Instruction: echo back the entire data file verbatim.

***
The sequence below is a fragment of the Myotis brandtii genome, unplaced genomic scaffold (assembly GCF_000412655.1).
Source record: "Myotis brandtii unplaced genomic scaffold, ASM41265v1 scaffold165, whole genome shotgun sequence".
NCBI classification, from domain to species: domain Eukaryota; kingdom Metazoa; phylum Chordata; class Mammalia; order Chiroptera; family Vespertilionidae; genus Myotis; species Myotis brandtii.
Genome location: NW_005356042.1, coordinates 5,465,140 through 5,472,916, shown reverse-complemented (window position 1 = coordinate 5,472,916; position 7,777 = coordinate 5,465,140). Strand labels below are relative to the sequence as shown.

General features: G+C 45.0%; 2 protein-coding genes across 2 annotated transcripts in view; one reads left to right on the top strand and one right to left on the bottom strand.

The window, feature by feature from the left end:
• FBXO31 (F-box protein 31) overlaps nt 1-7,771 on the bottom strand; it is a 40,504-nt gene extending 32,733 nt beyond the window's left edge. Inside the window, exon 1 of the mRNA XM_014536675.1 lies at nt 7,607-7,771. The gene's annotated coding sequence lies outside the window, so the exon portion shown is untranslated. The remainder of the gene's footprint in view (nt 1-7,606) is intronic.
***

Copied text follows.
The sequence below is a fragment of the Myotis brandtii genome, unplaced genomic scaffold (assembly GCF_000412655.1).
Source record: "Myotis brandtii unplaced genomic scaffold, ASM41265v1 scaffold165, whole genome shotgun sequence".
NCBI classification, from domain to species: domain Eukaryota; kingdom Metazoa; phylum Chordata; class Mammalia; order Chiroptera; family Vespertilionidae; genus Myotis; species Myotis brandtii.
Genome location: NW_005356042.1, coordinates 5,465,140 through 5,472,916, shown reverse-complemented (window position 1 = coordinate 5,472,916; position 7,777 = coordinate 5,465,140). Strand labels below are relative to the sequence as shown.

General features: G+C 45.0%; 2 protein-coding genes across 2 annotated transcripts in view; one reads left to right on the top strand and one right to left on the bottom strand.

The window, feature by feature from the left end:
• FBXO31 (F-box protein 31) overlaps nt 1-7,771 on the bottom strand; it is a 40,504-nt gene extending 32,733 nt beyond the window's left edge. Inside the window, exon 1 of the mRNA XM_014536675.1 lies at nt 7,607-7,771. The gene's annotated coding sequence lies outside the window, so the exon portion shown is untranslated. The remainder of the gene's footprint in view (nt 1-7,606) is intronic.